Sabbatarianism also argues that Christians are directly obligated to observe the fourth commandment to keep the Sabbath holy by resting on the seventh day. SDA publications explicitly state: “Salvation is all of grace and not of works, but its fruitage is obedience to the Commandments.”7 In their view, seventh-day Sabbath keeping is a sign of sanctification and loyalty to God: “Every human being’s loyalty to God will be tested by the Sabbath command placed in the midst of the Decalogue [the Ten Commandments].”8
According to SDA, the early church fell into apostasy when it neglected Sabbath observance and instituted Sunday worship, especially evident in the Councils of Laodicea (a.d. 364) and Chalcedon (a.d. 451). The SDA church further argues that the institution of Sunday worship fulfilled Daniel’s prediction that the little horn would “change the times and law” (Dan. 7:25).9 W. W. Prescott, an SDA magazine editor, wrote, “Seventh-day Adventists believe, and teach, that the observance of any other day than the seventh as the Sabbath is the sign of that predicted apostasy in which the man of sin would be revealed who would exalt himself above all that is called God, or that is worshipped” (2 Thess. 2:4).10 Finally, SDA holds that prior to the Second Advent, seventh-day Sabbath keeping will be the test of loyalty to God so that “the whole world will be divided into two classes: those who are loyal and ‘keep the commandments of God and the faith of Jesus,’ and those who worship ‘the beast and his image’ (Rev. 14:12, 9).”11
IS SABBATH KEEPING A UNIVERSAL MORAL OBLIGATION?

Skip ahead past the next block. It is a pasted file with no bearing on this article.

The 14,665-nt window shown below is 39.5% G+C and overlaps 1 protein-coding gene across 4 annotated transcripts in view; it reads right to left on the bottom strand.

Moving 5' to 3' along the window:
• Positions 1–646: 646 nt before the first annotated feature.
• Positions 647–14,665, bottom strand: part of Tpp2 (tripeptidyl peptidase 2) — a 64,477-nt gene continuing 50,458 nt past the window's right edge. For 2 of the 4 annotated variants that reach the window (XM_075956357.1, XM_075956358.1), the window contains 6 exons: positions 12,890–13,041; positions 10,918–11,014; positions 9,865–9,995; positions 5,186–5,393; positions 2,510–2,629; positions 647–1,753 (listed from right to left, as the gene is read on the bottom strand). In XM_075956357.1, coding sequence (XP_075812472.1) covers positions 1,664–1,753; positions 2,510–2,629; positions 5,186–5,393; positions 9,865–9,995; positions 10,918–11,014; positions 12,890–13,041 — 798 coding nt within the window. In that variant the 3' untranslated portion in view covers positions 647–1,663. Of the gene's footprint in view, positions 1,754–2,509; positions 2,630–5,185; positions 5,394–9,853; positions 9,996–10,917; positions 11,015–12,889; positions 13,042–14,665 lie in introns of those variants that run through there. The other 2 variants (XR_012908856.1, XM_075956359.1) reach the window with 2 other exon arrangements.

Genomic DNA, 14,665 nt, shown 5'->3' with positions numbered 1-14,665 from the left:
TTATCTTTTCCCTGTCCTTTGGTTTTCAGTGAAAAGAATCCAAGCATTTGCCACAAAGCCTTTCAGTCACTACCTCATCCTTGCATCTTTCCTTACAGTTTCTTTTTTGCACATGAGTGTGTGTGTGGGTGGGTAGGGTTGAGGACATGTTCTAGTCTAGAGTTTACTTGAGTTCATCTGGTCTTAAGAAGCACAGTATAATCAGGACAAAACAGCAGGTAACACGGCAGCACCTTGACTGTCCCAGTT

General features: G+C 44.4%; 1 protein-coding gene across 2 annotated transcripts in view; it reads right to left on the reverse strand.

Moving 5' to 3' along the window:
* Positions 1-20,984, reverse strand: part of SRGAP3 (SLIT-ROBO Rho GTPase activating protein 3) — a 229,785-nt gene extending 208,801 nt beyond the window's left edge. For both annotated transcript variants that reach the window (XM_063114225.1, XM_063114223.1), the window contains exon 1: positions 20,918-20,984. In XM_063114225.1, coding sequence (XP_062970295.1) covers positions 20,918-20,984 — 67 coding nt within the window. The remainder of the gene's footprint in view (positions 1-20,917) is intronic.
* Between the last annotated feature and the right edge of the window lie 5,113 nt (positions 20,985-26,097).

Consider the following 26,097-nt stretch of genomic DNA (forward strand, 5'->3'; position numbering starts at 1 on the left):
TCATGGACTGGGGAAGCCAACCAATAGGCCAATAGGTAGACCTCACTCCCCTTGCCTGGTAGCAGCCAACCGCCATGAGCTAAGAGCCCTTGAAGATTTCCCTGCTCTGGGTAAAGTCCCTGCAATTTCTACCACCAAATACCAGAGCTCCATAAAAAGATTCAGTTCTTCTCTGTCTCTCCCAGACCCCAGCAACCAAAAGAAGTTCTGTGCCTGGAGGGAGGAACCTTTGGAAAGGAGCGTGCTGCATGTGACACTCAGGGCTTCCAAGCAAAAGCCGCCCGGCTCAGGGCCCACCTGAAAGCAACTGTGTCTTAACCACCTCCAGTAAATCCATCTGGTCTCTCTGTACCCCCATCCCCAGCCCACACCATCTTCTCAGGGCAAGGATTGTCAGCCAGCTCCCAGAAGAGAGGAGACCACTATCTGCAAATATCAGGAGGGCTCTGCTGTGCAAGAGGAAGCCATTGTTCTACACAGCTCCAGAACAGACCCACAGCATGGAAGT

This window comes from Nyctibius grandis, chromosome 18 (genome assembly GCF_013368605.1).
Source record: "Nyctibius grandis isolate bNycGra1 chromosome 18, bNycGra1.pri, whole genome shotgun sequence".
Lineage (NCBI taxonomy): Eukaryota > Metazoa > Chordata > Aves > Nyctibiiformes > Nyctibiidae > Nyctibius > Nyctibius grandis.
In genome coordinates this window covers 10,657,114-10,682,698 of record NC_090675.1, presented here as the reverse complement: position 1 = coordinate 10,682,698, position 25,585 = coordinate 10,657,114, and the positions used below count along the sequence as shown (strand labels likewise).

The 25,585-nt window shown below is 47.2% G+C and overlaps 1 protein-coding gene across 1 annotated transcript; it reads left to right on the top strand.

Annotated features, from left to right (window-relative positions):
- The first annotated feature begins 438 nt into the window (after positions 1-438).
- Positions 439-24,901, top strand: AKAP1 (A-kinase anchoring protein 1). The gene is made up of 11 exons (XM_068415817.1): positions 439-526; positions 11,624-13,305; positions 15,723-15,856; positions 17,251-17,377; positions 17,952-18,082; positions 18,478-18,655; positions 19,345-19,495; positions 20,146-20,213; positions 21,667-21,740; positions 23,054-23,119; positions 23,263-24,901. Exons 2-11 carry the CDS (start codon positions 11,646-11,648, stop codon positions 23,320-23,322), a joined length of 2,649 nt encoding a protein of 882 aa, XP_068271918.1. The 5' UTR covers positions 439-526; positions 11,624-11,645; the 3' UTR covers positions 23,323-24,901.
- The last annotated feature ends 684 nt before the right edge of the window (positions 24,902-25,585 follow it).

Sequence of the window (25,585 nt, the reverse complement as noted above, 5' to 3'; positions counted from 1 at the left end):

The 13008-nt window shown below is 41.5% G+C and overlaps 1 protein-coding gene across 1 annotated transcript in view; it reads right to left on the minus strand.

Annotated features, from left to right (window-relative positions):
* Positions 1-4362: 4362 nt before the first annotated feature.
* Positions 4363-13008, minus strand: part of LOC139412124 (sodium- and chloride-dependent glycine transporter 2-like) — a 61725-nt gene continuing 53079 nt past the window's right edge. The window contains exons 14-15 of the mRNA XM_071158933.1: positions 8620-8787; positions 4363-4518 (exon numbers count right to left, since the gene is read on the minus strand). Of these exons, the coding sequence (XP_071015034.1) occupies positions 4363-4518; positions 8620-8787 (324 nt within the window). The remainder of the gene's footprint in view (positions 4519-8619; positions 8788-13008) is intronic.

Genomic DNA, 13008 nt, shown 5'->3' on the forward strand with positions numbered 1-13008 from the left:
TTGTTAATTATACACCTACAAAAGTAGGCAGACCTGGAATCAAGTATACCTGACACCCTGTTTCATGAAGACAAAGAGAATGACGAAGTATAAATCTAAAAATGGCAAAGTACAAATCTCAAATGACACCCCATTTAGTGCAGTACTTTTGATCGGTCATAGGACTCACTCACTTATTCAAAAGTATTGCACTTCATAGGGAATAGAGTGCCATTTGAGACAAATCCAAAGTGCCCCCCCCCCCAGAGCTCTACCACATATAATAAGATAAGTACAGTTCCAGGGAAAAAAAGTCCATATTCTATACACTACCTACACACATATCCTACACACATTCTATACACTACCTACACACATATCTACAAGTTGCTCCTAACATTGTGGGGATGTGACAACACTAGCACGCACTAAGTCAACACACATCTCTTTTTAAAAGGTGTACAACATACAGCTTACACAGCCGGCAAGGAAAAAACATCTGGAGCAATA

Sabbatarians argue that because the Sabbath was instituted at Creation, keeping it is a universal moral obligation. In the initial account of God’s creation of the Sabbath, however, “not only is there no explicit command and no use of the term ‘Sabbath,’ there is also no mention of humanity. The depiction of the seventh day in the schema is solely in terms of God.”12 The text of Genesis 1–2 unfolds God’s creative work and its completion in six days, followed by God’s rest. The movement climaxes with God’s resting. It may be a fitting pattern for humanity to follow, but the text contains no suggestion of some universal moral obligation for humanity to keep the Sabbath.
In the same passage, God married the first pair and commanded them to reproduce and multiply; yet even that injunction is not a moral law, universally binding on all humans. Jesus Himself did not marry, and He endorsed celibacy in some cases (Matt. 19:12). Paul, furthermore, advocated the unmarried state as a wise and wholesome choice for some Christians (1 Cor. 7:7, 26–27, 39–40).
God’s initial Sabbath did not originate from His divine essence and nature, and consequently it should not be seen as a moral law binding on all people. Jesus, in response to the Pharisees’ question about what activities were lawful on the Sabbath, said, “The Sabbath was made for man, and not man for the Sabbath” (Mark 2:27). God made us. He knows our frame, our constitution, and our needs. God’s pattern of work and rest is instructive for us. Following that pattern, we can learn and benefit; but are we to see a binding moral obligation of Sabbath keeping in the Creation account? The answer is no. It simply is not there. Some read an obligation back into the Genesis record from the fourth commandment’s wording, which mentions the Creation (Exod. 20:11), but it is not in Genesis 2:1–3.
IS SABBATH KEEPING A PERPETUAL OBLIGATION?